Preparation of Silica/Polyamide-imide Nanocomposite Films
The fracture surface of composites films were determined by a Hitachi Co. S-4700 scanning electron microscope (SEM). Before SEM imaging, the samples were sputtered with thin layers of Pt–Pd. A Scinco STA S-1500 simultaneous thermal analyzer was applied to analyze the thermal stability of the nano-silica/PAI composite films. The samples were heated from 30 to 800°C at 10°C/min in an air atmosphere. The coefficients of thermal expansion (CET) of silica/PAI composites films were evaluated by a Q 400 EM (USA) thermomechanical analysis (TMA) (5°C/min from 25 to 300°C, 50 mN). All the samples were of 3 × 16 mm, which were cut from original films using a razor blade.
Results and Discussion
FT-IR Spectra of the Silica/PAI Composite Films
SEM Micrographs of Silica/PAI Composite Films Fracture Surface
Thermal Stability of Silica/PAI Composite Films
Coefficient of Thermal Expansion (CTE) of Silica/PAI Composite Films
The silica/PAI inorganic/organic nanocomposite films were successfully synthesized by the simple ultrasonic blending, after the silica nanoparticles were modified by CTAB. In the fracture surface micrographs of composite films, the silica nanoparticles were found well dispersed in the PAI polymer matrix. The silica nanoparticles were still monodispersed without any agglomerations when the amount of silica nanoparticles to PAI reached 10 wt%. The thermal stability of PAI was improved, and the decomposition temperature was increased when the amount of silica nanoparticles was increased. The lower coefficient of thermal expansion of composite films could reduce the peeling and cracking at the interface between the polymer film and copper. In this system, the high thermal stability and low coefficient of thermal expansion showed that the silica/PAI nanocomposite films can be widely used in the enamel wire industry.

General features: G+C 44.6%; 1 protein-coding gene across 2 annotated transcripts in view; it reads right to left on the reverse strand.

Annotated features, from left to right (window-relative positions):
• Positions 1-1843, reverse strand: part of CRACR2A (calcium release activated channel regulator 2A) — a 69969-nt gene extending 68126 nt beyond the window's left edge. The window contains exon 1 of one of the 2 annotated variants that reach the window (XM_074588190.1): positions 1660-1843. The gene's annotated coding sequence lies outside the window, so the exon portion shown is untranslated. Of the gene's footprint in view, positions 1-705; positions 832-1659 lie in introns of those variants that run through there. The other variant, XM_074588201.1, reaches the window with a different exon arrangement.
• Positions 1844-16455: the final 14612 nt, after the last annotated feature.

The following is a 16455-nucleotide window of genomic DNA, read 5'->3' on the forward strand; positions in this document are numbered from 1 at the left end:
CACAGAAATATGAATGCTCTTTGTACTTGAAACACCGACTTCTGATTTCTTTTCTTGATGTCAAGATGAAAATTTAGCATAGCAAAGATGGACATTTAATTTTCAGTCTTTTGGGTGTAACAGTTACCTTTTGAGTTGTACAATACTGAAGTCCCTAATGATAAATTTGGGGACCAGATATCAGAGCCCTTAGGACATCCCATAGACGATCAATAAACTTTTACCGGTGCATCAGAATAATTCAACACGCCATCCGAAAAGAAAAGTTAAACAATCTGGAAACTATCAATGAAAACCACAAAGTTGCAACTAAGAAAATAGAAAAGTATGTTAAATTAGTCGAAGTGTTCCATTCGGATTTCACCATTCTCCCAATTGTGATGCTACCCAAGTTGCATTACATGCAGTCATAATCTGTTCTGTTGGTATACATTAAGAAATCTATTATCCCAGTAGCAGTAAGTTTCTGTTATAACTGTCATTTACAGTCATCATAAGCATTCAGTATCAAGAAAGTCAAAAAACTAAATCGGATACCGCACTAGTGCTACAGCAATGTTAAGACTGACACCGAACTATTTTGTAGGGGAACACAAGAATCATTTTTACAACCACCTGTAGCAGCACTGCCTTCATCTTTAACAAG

This article is distributed under the terms of the Creative Commons Attribution Noncommercial License which permits any noncommercial use, distribution, and reproduction in any medium, provided the original author(s) and source are credited.
- Liaw D, Hsu P, Liaw B: J. Polym. Sci. Pol. Chem.. 2001, 39: 63. COI number [1:CAS:528:DC%2BD3MXitlSq] 10.1002/1099-0518(20010101)39:1<63::AID-POLA70>3.0.CO;2-XView ArticleGoogle Scholar
- Babooram K, Francis B, Bissessur R, Narain R: Compos. Sci. Technol.. 2008, 68: 617. COI number [1:CAS:528:DC%2BD1cXhsFWmsLk%3D] 10.1016/j.compscitech.2007.10.012View ArticleGoogle Scholar
- Liaw D, Liaw B: Polymer. 2001, 42: 839. COI number [1:CAS:528:DC%2BD3cXmslKlsL8%3D] 10.1016/S0032-3861(00)00379-7View ArticleGoogle Scholar
- Hsiao S, Yang C: Polym. Sci. Pol. Chem.. 1990, 28: 1149. COI number [1:CAS:528:DyaK3cXksVWnsbc%3D] 10.1002/pola.1990.080280515View ArticleGoogle Scholar
- Liaw D, Chen W: Polym. Degrad. Stabil.. 2006, 91: 1731. COI number [1:CAS:528:DC%2BD28XkvF2mtr4%3D] 10.1016/j.polymdegradstab.2005.11.020View ArticleGoogle Scholar
- Barikani M, Ataei SM: J. Polym. Sci. Pol. Chem.. 1999, 37: 2245. COI number [1:CAS:528:DyaK1MXkslKlt7c%3D] 10.1002/(SICI)1099-0518(19990701)37:13<2245::AID-POLA39>3.0.CO;2-RView ArticleGoogle Scholar